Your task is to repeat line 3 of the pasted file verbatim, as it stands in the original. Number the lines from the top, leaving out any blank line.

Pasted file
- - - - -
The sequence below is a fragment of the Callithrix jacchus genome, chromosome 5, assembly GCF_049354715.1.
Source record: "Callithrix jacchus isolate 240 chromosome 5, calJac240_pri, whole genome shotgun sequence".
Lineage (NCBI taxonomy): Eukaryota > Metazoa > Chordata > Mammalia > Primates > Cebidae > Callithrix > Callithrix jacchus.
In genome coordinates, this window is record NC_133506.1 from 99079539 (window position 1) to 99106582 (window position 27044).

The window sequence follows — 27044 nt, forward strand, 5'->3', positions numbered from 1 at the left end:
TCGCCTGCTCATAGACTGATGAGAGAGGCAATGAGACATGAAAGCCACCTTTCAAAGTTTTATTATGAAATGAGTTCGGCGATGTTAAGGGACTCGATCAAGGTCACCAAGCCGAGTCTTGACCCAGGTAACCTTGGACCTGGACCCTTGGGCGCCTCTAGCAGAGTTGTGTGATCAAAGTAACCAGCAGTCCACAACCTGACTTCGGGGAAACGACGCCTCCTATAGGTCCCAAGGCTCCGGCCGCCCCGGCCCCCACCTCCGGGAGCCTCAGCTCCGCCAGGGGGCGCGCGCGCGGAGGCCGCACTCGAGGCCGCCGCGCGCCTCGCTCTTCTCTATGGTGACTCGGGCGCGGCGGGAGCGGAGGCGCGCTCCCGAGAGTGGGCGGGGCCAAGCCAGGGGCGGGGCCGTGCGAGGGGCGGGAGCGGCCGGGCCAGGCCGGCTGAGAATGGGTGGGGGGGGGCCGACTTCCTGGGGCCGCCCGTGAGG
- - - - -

Lineage (NCBI taxonomy): Eukaryota > Metazoa > Chordata > Mammalia > Primates > Cebidae > Callithrix > Callithrix jacchus.